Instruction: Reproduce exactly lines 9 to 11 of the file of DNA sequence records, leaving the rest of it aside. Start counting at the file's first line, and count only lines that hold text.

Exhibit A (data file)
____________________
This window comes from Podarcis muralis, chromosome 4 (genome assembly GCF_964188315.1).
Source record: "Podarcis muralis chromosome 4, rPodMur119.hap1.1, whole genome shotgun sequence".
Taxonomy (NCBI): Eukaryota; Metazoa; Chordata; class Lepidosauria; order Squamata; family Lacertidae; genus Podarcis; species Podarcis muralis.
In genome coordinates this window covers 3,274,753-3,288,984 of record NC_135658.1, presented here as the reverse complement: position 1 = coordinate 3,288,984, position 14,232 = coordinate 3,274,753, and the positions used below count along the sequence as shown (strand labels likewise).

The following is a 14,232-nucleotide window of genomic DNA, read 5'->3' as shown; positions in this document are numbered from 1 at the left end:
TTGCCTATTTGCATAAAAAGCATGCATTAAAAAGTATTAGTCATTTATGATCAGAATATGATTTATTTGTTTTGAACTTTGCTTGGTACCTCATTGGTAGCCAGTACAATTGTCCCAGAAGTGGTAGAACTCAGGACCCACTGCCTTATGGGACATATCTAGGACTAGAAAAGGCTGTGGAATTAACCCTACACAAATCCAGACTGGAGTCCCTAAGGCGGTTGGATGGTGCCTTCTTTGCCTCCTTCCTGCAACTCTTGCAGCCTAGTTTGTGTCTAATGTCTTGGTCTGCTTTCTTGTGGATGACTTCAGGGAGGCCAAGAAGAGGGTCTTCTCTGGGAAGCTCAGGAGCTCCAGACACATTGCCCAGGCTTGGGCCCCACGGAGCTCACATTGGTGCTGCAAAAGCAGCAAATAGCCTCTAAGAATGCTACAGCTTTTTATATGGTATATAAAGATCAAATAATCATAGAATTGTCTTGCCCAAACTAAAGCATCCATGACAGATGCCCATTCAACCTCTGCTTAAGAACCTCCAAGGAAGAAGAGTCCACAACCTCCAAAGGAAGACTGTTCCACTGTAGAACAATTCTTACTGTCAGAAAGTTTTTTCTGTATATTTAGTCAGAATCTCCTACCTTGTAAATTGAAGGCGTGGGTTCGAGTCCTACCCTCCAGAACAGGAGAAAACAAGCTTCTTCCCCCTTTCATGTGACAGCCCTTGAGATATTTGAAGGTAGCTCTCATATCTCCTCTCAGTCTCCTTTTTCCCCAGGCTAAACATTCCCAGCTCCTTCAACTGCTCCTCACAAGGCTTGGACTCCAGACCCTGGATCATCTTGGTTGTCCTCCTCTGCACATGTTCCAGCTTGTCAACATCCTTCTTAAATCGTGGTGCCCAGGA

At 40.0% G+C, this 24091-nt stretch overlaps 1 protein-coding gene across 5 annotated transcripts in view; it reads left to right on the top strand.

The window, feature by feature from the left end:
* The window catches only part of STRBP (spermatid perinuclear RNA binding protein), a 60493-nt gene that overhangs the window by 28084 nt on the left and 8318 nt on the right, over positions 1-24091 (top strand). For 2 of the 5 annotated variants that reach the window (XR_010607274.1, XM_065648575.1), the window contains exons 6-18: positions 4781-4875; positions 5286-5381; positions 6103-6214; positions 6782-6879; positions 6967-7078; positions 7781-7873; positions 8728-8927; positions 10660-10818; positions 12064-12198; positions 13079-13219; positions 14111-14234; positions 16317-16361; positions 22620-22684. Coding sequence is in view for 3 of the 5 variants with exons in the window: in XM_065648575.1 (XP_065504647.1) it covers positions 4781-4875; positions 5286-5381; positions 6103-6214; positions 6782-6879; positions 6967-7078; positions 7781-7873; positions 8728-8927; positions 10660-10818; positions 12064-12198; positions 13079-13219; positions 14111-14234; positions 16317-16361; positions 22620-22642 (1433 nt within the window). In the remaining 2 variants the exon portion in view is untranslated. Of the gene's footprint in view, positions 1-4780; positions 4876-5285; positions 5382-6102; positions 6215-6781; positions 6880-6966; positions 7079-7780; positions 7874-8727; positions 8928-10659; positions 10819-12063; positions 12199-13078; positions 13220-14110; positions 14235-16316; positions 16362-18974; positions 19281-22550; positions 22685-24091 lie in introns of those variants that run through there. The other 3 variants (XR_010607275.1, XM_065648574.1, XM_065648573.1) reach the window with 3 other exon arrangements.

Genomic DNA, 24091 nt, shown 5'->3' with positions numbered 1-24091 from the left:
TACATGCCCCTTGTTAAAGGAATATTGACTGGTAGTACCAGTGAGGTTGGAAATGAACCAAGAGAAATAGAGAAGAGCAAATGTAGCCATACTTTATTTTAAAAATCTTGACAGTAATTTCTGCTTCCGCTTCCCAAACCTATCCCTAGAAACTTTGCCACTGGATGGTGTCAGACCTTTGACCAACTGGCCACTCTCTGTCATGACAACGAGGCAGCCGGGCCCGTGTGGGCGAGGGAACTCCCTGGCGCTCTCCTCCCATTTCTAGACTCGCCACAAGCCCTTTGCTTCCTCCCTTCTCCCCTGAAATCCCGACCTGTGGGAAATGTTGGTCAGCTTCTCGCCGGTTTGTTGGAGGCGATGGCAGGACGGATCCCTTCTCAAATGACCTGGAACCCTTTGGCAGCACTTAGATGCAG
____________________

* The window catches only part of STRBP (spermatid perinuclear RNA binding protein), a 60493-nt gene that overhangs the window by 28084 nt on the left and 8318 nt on the right, over positions 1-24091 (top strand). For 2 of the 5 annotated variants that reach the window (XR_010607274.1, XM_065648575.1), the window contains exons 6-18: positions 4781-4875; positions 5286-5381; positions 6103-6214; positions 6782-6879; positions 6967-7078; positions 7781-7873; positions 8728-8927; positions 10660-10818; positions 12064-12198; positions 13079-13219; positions 14111-14234; positions 16317-16361; positions 22620-22684. Coding sequence is in view for 3 of the 5 variants with exons in the window: in XM_065648575.1 (XP_065504647.1) it covers positions 4781-4875; positions 5286-5381; positions 6103-6214; positions 6782-6879; positions 6967-7078; positions 7781-7873; positions 8728-8927; positions 10660-10818; positions 12064-12198; positions 13079-13219; positions 14111-14234; positions 16317-16361; positions 22620-22642 (1433 nt within the window). In the remaining 2 variants the exon portion in view is untranslated. Of the gene's footprint in view, positions 1-4780; positions 4876-5285; positions 5382-6102; positions 6215-6781; positions 6880-6966; positions 7079-7780; positions 7874-8727; positions 8928-10659; positions 10819-12063; positions 12199-13078; positions 13220-14110; positions 14235-16316; positions 16362-18974; positions 19281-22550; positions 22685-24091 lie in introns of those variants that run through there. The other 3 variants (XR_010607275.1, XM_065648574.1, XM_065648573.1) reach the window with 3 other exon arrangements.

Genomic DNA, 24091 nt, shown 5'->3' with positions numbered 1-24091 from the left:
TACATGCCCCTTGTTAAAGGAATATTGACTGGTAGTACCAGTGAGGTTGGAAATGAACCAAGAGAAATAGAGAAGAGCAAATGTAGCCATACTTTATTTTAAAAATCTTGACAGTAATTTCTGCTTCCGCTTCCCAAACCTATCCCTAGAAACTTTGCCACTGGATGGTGTCAGACCTTTGACCAACTGGCCACTCTCTGTCATGACAACGAGGCAGCCGGGCCCGTGTGGGCGAGGGAACTCCCTGGCGCTCTCCTCCCATTTCTAGACTCGCCACAAGCCCTTTGCTTCCTCCCTTCTCCCCTGAAATCCCGACCTGTGGGAAATGTTGGTCAGCTTCTCGCCGGTTTGTTGGAGGCGATGGCAGGACGGATCCCTTCTCAAATGACCTGGAACCCTTTGGCAGCACTTAGATGCAG